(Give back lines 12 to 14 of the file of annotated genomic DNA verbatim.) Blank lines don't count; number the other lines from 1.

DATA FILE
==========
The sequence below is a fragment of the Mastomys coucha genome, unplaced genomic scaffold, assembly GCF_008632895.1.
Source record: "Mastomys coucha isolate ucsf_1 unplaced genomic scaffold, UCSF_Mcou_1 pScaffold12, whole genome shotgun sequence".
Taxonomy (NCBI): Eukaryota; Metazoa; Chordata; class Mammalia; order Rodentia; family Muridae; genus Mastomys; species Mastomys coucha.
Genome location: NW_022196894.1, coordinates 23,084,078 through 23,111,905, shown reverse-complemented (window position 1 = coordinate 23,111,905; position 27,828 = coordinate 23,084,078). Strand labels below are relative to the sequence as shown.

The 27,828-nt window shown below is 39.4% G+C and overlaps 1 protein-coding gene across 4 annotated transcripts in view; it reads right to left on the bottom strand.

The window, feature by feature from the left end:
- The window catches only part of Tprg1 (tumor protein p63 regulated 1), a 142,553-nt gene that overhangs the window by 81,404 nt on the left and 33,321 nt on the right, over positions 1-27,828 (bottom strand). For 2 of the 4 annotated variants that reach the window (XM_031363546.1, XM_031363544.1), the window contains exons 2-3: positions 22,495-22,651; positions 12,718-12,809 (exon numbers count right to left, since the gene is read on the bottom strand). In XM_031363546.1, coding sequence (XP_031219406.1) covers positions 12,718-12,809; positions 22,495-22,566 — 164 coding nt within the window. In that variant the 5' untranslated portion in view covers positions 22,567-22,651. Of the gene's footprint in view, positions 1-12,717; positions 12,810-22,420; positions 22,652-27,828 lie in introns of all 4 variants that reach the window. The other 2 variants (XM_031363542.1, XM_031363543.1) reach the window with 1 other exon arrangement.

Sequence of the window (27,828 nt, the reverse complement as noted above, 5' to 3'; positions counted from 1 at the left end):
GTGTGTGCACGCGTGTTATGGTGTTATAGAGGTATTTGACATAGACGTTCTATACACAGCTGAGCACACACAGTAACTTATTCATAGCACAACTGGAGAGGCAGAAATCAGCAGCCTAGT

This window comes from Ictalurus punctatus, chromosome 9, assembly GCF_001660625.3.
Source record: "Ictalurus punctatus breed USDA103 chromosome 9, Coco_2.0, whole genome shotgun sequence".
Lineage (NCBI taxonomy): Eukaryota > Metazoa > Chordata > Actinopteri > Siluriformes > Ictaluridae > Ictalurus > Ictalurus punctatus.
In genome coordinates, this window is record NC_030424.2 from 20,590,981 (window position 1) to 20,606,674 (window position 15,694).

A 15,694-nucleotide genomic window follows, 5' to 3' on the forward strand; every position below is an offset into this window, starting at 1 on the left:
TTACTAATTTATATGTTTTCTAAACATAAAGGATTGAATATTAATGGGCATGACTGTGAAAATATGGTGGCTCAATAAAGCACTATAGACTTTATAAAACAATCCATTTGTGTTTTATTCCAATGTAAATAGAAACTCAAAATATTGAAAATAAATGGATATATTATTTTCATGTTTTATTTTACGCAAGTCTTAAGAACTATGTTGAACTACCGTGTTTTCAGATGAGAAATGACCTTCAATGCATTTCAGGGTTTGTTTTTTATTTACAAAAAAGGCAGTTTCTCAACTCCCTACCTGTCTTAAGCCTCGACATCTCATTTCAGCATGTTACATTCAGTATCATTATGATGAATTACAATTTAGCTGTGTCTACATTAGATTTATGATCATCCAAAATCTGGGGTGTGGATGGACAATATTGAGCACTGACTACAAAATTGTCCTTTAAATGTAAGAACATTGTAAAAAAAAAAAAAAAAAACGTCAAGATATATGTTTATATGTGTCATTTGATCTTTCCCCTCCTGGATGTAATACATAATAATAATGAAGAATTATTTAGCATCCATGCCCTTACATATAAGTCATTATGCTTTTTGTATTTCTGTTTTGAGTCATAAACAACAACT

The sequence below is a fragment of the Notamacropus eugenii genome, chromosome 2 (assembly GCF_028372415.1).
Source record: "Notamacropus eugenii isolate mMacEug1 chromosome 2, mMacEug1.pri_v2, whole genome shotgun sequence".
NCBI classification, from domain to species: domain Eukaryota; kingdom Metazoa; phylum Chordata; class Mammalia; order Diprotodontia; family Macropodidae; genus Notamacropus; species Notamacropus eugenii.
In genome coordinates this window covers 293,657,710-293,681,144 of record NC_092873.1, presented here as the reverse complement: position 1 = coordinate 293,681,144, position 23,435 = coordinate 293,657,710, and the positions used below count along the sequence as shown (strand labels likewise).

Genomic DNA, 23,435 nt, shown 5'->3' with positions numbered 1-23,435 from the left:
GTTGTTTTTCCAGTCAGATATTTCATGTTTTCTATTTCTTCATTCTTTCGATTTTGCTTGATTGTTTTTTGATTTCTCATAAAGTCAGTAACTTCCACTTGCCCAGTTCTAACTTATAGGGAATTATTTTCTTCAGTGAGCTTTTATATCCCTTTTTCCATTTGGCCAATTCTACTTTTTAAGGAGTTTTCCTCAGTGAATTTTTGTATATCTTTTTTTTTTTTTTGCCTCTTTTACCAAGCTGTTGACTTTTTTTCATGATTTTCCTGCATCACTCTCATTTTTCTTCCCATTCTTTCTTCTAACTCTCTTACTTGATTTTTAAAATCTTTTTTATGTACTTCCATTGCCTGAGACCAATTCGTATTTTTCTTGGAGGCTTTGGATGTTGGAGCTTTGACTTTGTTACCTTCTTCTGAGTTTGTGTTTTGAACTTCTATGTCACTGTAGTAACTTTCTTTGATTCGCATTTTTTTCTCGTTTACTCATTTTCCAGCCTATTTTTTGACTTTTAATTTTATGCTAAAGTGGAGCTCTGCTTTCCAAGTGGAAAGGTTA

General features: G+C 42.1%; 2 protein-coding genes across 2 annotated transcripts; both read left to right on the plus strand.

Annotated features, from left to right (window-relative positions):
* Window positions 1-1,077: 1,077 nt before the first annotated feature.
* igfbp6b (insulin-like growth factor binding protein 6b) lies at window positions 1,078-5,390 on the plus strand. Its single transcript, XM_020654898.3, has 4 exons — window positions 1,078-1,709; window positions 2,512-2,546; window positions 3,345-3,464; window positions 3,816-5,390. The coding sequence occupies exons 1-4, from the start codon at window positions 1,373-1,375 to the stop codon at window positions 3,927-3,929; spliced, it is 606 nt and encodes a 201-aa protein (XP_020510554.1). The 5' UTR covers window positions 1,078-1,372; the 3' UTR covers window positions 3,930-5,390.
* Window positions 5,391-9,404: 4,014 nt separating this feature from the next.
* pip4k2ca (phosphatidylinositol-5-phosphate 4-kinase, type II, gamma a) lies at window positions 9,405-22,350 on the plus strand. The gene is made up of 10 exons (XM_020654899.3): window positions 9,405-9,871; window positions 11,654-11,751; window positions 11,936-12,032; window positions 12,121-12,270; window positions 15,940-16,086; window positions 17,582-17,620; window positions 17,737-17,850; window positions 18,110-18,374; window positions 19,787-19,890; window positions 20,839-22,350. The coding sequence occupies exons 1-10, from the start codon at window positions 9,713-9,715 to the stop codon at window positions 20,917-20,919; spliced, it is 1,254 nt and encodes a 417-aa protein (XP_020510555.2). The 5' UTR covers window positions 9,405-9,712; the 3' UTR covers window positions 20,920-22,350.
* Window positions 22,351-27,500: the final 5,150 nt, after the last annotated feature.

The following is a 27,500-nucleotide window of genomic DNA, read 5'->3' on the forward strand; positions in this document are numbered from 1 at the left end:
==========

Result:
Lineage (NCBI taxonomy): Eukaryota > Metazoa > Chordata > Actinopteri > Siluriformes > Ictaluridae > Ictalurus > Ictalurus punctatus.
In genome coordinates, this window is record NC_030424.2 from 20,590,981 (window position 1) to 20,606,674 (window position 15,694).

A 15,694-nucleotide genomic window follows, 5' to 3' on the forward strand; every position below is an offset into this window, starting at 1 on the left: